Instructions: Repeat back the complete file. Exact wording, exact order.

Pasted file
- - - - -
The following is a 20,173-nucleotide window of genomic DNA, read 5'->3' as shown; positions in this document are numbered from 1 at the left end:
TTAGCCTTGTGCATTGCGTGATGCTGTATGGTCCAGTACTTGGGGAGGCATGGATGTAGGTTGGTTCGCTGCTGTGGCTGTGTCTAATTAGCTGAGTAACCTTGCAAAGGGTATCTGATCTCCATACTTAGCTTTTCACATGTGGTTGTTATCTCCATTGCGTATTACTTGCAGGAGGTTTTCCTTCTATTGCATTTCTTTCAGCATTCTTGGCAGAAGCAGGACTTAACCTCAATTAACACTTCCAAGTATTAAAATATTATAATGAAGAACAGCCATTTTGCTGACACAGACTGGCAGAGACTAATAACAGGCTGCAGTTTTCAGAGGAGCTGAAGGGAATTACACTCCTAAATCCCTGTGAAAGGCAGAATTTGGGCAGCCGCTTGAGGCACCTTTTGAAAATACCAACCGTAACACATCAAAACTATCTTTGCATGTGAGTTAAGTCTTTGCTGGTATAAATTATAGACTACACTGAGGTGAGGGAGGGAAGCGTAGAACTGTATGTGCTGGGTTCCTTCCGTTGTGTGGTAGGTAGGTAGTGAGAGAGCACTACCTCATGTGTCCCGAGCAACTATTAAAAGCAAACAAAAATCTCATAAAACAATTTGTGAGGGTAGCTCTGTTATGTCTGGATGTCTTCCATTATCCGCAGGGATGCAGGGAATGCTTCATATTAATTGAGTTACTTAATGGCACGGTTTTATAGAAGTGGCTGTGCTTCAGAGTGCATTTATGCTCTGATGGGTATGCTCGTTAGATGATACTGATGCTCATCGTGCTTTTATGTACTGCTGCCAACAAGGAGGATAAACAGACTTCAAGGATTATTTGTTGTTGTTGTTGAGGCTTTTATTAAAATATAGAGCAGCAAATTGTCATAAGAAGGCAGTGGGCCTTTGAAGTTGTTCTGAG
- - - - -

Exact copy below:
The following is a 20,173-nucleotide window of genomic DNA, read 5'->3' as shown; positions in this document are numbered from 1 at the left end:
TTAGCCTTGTGCATTGCGTGATGCTGTATGGTCCAGTACTTGGGGAGGCATGGATGTAGGTTGGTTCGCTGCTGTGGCTGTGTCTAATTAGCTGAGTAACCTTGCAAAGGGTATCTGATCTCCATACTTAGCTTTTCACATGTGGTTGTTATCTCCATTGCGTATTACTTGCAGGAGGTTTTCCTTCTATTGCATTTCTTTCAGCATTCTTGGCAGAAGCAGGACTTAACCTCAATTAACACTTCCAAGTATTAAAATATTATAATGAAGAACAGCCATTTTGCTGACACAGACTGGCAGAGACTAATAACAGGCTGCAGTTTTCAGAGGAGCTGAAGGGAATTACACTCCTAAATCCCTGTGAAAGGCAGAATTTGGGCAGCCGCTTGAGGCACCTTTTGAAAATACCAACCGTAACACATCAAAACTATCTTTGCATGTGAGTTAAGTCTTTGCTGGTATAAATTATAGACTACACTGAGGTGAGGGAGGGAAGCGTAGAACTGTATGTGCTGGGTTCCTTCCGTTGTGTGGTAGGTAGGTAGTGAGAGAGCACTACCTCATGTGTCCCGAGCAACTATTAAAAGCAAACAAAAATCTCATAAAACAATTTGTGAGGGTAGCTCTGTTATGTCTGGATGTCTTCCATTATCCGCAGGGATGCAGGGAATGCTTCATATTAATTGAGTTACTTAATGGCACGGTTTTATAGAAGTGGCTGTGCTTCAGAGTGCATTTATGCTCTGATGGGTATGCTCGTTAGATGATACTGATGCTCATCGTGCTTTTATGTACTGCTGCCAACAAGGAGGATAAACAGACTTCAAGGATTATTTGTTGTTGTTGTTGAGGCTTTTATTAAAATATAGAGCAGCAAATTGTCATAAGAAGGCAGTGGGCCTTTGAAGTTGTTCTGAG